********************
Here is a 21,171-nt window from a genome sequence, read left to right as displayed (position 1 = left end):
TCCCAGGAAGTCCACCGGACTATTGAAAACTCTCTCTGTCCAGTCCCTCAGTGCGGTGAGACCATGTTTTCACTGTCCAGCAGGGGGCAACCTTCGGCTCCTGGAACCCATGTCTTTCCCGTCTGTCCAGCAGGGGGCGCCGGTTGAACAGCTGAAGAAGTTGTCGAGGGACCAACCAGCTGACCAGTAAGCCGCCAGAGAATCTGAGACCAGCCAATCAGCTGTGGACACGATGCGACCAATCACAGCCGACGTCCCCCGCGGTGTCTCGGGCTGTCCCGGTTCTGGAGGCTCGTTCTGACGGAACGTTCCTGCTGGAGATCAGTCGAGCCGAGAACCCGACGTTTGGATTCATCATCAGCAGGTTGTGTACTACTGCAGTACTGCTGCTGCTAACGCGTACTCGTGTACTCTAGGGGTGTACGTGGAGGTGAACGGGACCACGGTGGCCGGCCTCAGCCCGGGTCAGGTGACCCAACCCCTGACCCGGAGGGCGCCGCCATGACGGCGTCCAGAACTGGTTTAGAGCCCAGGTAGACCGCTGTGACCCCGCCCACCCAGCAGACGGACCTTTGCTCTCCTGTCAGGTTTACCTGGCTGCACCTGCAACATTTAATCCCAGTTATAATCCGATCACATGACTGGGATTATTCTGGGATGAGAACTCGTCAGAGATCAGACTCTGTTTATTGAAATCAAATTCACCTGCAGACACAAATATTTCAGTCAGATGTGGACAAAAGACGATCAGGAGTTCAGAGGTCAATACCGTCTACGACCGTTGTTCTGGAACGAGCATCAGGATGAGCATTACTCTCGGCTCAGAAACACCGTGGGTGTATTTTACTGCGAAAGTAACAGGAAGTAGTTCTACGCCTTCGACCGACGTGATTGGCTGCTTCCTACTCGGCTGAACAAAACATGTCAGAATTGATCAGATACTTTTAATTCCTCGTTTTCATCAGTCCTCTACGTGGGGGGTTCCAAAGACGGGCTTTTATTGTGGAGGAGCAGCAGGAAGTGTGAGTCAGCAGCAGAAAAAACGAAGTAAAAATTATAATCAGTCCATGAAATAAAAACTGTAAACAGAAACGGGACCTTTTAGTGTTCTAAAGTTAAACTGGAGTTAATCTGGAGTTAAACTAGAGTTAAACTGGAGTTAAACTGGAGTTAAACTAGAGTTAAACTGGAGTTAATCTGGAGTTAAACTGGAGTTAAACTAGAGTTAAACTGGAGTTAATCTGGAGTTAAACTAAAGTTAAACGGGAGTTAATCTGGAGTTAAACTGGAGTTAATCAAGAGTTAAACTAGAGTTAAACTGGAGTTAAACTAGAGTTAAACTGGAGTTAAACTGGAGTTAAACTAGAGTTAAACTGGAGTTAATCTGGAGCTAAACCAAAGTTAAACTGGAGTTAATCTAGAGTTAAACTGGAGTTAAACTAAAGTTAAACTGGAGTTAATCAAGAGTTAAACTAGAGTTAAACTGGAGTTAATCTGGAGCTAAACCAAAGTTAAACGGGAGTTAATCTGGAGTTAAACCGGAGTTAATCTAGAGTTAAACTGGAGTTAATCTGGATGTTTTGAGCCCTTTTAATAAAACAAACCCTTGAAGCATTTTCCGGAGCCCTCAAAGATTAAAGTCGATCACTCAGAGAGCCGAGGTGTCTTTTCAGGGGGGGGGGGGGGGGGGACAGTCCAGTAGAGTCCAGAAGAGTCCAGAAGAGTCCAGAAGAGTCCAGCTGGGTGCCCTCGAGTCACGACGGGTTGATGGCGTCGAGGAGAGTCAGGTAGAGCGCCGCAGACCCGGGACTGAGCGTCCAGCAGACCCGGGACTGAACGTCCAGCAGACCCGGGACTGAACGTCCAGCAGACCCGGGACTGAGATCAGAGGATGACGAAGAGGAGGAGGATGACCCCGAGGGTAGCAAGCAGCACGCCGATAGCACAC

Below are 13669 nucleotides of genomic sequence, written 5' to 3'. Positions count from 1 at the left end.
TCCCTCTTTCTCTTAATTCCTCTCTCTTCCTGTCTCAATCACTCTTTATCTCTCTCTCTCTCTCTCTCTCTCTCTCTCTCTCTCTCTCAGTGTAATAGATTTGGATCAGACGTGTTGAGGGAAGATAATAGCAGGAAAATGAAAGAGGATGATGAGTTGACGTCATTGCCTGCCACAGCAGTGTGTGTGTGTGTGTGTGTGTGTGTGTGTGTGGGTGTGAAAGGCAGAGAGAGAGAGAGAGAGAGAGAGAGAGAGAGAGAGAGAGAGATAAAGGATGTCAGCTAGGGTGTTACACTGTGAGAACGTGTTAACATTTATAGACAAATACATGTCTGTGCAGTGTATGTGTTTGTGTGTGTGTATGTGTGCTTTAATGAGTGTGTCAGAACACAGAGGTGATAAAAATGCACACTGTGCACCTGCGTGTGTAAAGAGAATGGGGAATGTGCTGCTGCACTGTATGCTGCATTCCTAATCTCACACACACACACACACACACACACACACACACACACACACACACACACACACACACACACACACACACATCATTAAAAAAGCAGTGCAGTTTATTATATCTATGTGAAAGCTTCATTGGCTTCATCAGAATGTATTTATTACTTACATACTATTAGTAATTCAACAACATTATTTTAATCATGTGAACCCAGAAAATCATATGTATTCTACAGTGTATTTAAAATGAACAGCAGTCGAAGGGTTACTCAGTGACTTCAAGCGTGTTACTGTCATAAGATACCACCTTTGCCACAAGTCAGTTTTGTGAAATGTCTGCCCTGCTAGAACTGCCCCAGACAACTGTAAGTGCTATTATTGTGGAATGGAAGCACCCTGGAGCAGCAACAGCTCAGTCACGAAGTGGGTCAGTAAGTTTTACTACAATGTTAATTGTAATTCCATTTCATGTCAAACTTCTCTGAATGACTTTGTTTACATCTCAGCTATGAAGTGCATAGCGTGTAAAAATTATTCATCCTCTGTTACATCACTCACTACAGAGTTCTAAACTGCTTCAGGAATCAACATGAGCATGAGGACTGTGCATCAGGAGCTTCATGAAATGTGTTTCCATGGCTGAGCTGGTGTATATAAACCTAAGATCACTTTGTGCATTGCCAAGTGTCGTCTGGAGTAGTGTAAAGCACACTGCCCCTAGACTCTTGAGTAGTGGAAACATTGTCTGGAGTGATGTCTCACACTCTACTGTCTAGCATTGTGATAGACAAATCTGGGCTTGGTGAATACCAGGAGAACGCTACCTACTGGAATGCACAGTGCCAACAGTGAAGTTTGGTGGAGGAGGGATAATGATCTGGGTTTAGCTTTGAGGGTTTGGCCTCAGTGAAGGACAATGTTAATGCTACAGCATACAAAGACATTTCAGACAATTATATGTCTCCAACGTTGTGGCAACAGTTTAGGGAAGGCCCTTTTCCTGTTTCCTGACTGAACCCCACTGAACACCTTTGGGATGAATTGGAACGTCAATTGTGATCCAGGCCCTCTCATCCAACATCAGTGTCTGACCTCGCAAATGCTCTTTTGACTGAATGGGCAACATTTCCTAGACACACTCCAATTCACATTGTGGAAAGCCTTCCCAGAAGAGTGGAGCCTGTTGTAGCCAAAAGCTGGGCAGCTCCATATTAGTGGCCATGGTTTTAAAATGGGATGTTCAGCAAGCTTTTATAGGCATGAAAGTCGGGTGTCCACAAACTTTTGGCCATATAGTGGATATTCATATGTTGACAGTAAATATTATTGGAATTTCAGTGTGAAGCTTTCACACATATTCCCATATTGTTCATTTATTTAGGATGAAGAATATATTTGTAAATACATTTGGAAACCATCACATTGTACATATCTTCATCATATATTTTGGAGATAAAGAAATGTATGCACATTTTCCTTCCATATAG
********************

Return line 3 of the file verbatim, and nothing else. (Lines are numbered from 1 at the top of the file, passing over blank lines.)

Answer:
Below are 13669 nucleotides of genomic sequence, written 5' to 3'. Positions count from 1 at the left end.